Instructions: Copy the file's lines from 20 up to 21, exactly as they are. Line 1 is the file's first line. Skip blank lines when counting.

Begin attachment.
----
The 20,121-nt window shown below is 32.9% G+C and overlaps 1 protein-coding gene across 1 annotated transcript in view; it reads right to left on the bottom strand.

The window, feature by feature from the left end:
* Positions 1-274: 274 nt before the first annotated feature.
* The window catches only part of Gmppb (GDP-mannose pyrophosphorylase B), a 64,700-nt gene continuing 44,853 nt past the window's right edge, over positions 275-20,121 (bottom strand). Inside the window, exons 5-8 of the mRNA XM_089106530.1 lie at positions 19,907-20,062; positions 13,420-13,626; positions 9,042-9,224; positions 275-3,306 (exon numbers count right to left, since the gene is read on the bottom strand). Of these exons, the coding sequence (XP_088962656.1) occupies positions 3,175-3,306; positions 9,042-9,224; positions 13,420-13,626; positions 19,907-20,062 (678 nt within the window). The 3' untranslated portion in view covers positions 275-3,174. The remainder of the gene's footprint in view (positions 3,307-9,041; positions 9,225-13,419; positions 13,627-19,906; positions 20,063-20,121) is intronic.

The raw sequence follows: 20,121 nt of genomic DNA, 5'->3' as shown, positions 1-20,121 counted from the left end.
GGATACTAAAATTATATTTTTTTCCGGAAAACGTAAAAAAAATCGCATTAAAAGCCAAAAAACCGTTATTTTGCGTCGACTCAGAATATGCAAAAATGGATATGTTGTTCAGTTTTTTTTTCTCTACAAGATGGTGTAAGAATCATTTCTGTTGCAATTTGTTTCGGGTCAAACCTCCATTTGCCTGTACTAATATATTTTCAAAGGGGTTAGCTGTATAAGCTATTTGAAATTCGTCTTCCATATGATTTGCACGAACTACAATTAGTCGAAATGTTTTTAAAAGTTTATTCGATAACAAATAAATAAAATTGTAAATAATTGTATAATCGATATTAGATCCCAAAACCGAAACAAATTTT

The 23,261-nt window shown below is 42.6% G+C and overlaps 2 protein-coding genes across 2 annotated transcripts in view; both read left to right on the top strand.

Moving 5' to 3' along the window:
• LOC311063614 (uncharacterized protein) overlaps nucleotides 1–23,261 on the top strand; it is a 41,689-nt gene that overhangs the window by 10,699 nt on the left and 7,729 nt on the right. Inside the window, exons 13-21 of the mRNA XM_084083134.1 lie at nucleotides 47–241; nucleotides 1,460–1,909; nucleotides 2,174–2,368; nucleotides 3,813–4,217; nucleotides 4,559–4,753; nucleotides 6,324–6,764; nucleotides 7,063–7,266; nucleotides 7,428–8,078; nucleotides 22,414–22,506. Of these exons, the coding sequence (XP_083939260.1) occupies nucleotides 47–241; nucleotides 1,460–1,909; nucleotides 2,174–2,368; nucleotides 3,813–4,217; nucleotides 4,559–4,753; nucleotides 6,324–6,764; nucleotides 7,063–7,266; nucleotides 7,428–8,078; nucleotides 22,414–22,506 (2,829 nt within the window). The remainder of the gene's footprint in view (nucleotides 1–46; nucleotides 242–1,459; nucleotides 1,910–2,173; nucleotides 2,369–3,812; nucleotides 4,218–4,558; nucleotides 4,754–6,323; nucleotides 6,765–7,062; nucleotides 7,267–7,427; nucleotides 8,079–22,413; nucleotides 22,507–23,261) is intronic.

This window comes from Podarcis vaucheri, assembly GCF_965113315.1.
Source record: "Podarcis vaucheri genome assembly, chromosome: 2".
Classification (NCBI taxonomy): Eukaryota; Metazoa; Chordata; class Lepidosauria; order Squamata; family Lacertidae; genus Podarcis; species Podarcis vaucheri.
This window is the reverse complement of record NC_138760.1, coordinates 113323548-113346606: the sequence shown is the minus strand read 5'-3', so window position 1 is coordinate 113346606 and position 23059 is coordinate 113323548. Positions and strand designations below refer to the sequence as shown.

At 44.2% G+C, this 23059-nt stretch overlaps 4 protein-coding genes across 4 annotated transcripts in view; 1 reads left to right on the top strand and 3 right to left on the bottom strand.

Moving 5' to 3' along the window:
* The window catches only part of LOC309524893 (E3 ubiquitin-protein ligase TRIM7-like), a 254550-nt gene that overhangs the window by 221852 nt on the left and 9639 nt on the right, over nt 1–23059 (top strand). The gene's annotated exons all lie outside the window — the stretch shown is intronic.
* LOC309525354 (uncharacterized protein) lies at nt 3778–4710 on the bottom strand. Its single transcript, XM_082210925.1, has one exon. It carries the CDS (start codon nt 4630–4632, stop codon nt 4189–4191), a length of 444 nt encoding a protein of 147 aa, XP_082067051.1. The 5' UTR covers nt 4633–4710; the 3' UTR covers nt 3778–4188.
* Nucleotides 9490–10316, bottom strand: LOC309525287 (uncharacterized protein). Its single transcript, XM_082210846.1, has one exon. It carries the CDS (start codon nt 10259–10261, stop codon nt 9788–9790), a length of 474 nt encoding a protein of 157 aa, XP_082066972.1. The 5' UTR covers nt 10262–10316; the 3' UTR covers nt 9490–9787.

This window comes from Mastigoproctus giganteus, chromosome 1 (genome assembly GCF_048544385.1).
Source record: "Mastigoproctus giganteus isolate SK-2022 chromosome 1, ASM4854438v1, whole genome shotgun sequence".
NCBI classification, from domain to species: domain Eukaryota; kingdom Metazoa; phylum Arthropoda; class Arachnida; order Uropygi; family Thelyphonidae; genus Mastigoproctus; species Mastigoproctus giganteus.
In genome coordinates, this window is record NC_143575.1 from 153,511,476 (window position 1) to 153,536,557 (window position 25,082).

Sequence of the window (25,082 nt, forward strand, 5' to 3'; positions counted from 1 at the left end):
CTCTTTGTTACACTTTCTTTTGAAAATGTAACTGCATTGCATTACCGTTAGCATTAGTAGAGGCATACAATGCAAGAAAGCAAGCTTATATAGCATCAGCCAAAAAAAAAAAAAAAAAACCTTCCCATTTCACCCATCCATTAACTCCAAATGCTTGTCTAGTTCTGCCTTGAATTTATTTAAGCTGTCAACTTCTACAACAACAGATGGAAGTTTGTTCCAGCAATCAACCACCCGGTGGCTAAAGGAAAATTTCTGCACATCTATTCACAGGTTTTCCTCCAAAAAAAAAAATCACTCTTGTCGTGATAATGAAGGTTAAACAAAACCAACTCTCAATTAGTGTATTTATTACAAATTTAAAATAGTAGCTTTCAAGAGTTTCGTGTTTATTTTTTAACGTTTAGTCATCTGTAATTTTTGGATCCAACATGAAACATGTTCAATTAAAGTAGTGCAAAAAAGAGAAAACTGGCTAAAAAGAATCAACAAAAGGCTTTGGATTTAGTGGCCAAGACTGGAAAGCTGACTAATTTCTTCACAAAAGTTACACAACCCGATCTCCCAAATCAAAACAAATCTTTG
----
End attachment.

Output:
Source record: "Mastigoproctus giganteus isolate SK-2022 chromosome 1, ASM4854438v1, whole genome shotgun sequence".
NCBI classification, from domain to species: domain Eukaryota; kingdom Metazoa; phylum Arthropoda; class Arachnida; order Uropygi; family Thelyphonidae; genus Mastigoproctus; species Mastigoproctus giganteus.